Crickets produce sounds by rubbing a specialised structure called ‘plectrum’ on the margin of one forewing against a file of ‘pegs’ on the other. These sounds get amplified by a resonant structure on the wing called the harp.
A new approach has now been used to predict the acoustic features of calls of different cricket species, in a study led by Rohini Balakrishnan from the Centre for Ecological Sciences, and Vamsy Godthi and Rudra Pratap from the Centre for Nano Science and Engineering. The team used a numerical technique called finite element modeling to study the complex geometry of cricket wings. Focusing on the harp’s geometry, and using the cricket Gryllus bimaculatus as the baseline, they successfully predicted the call frequencies of eight other field cricket species.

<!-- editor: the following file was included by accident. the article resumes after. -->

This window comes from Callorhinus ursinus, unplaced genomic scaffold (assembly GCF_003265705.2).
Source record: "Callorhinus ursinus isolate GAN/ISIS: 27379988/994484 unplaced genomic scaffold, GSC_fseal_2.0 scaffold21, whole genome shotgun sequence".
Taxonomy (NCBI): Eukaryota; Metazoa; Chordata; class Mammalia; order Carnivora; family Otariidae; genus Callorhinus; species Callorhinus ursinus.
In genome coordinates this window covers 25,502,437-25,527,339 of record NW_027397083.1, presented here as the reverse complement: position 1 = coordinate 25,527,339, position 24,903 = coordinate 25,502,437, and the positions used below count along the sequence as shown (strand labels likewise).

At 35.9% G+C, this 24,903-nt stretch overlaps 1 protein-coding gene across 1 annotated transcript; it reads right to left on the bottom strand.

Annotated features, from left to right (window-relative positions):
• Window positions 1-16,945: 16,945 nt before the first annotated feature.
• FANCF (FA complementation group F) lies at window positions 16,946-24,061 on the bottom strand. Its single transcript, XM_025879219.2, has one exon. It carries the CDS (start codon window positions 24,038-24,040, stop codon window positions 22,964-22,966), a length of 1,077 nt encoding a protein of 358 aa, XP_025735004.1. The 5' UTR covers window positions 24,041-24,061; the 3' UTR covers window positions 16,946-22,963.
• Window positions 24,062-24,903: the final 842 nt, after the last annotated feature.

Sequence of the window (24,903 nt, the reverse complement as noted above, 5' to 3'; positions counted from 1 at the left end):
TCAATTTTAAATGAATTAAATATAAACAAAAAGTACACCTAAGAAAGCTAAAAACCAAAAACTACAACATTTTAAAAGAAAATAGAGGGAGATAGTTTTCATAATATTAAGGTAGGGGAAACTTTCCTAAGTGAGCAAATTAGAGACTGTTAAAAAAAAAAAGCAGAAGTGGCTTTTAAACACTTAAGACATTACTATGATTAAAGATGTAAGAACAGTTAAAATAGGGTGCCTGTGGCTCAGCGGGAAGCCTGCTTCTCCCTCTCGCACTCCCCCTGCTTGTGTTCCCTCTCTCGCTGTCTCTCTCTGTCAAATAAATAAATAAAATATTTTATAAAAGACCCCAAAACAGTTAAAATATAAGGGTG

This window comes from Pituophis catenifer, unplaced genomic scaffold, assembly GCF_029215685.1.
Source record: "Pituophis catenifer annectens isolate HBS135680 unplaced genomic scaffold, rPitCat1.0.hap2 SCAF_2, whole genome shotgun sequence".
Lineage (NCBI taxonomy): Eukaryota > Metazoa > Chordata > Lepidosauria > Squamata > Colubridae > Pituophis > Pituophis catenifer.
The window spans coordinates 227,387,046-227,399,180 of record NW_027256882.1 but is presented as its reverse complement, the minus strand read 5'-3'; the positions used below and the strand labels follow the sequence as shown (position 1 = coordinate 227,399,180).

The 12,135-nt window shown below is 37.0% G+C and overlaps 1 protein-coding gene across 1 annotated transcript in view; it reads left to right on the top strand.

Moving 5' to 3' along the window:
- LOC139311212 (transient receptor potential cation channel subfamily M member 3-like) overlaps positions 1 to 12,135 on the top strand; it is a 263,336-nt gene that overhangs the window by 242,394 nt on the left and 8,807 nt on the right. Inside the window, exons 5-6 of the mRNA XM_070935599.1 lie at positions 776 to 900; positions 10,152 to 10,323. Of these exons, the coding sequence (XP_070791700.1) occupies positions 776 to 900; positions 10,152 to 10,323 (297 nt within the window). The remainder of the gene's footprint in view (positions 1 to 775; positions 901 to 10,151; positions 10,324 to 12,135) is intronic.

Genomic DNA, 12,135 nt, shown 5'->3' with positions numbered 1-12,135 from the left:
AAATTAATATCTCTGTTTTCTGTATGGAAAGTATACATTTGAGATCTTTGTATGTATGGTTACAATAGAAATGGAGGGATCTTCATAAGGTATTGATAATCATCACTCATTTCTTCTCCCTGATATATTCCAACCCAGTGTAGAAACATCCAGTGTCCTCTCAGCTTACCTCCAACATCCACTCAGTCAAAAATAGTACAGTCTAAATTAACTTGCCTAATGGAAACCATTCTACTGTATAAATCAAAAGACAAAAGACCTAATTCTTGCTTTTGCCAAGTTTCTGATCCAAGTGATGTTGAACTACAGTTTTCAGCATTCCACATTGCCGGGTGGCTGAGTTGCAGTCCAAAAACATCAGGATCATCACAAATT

The ratio of harp thickness to area emerged as an accurate predictor of call frequency. The call frequencies of all cricket species are all tonal and lie between 2-9 kHz, in spite of 200 million years of evolution.
Such models can be used on museum specimens to predict the call frequencies of cricket species that have not been recorded in the wild. The approach can be extended to study the sounds of other animals and insects as well.